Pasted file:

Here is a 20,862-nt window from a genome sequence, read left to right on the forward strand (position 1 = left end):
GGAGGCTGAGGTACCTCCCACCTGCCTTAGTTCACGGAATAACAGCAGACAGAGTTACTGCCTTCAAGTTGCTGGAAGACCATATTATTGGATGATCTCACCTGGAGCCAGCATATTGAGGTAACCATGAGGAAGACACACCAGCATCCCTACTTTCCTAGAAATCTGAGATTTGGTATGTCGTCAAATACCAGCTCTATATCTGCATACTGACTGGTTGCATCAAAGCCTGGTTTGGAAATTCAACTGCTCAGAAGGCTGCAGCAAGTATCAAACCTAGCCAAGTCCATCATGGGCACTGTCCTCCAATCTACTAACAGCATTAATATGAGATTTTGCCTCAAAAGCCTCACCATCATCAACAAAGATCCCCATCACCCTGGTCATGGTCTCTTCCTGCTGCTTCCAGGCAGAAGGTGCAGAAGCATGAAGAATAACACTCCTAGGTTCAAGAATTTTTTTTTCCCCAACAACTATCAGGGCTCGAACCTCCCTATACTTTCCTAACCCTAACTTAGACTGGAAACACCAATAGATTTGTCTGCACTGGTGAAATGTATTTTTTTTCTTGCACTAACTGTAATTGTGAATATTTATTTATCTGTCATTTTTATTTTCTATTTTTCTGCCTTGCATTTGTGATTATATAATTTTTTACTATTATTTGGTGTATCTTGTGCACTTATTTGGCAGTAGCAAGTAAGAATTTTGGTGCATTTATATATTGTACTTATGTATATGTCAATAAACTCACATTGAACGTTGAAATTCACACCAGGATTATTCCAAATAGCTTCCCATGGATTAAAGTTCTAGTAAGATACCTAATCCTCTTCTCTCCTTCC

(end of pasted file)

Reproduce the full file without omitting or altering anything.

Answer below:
Here is a 20,862-nt window from a genome sequence, read left to right on the forward strand (position 1 = left end):
GGAGGCTGAGGTACCTCCCACCTGCCTTAGTTCACGGAATAACAGCAGACAGAGTTACTGCCTTCAAGTTGCTGGAAGACCATATTATTGGATGATCTCACCTGGAGCCAGCATATTGAGGTAACCATGAGGAAGACACACCAGCATCCCTACTTTCCTAGAAATCTGAGATTTGGTATGTCGTCAAATACCAGCTCTATATCTGCATACTGACTGGTTGCATCAAAGCCTGGTTTGGAAATTCAACTGCTCAGAAGGCTGCAGCAAGTATCAAACCTAGCCAAGTCCATCATGGGCACTGTCCTCCAATCTACTAACAGCATTAATATGAGATTTTGCCTCAAAAGCCTCACCATCATCAACAAAGATCCCCATCACCCTGGTCATGGTCTCTTCCTGCTGCTTCCAGGCAGAAGGTGCAGAAGCATGAAGAATAACACTCCTAGGTTCAAGAATTTTTTTTTCCCCAACAACTATCAGGGCTCGAACCTCCCTATACTTTCCTAACCCTAACTTAGACTGGAAACACCAATAGATTTGTCTGCACTGGTGAAATGTATTTTTTTTCTTGCACTAACTGTAATTGTGAATATTTATTTATCTGTCATTTTTATTTTCTATTTTTCTGCCTTGCATTTGTGATTATATAATTTTTTACTATTATTTGGTGTATCTTGTGCACTTATTTGGCAGTAGCAAGTAAGAATTTTGGTGCATTTATATATTGTACTTATGTATATGTCAATAAACTCACATTGAACGTTGAAATTCACACCAGGATTATTCCAAATAGCTTCCCATGGATTAAAGTTCTAGTAAGATACCTAATCCTCTTCTCTCCTTCC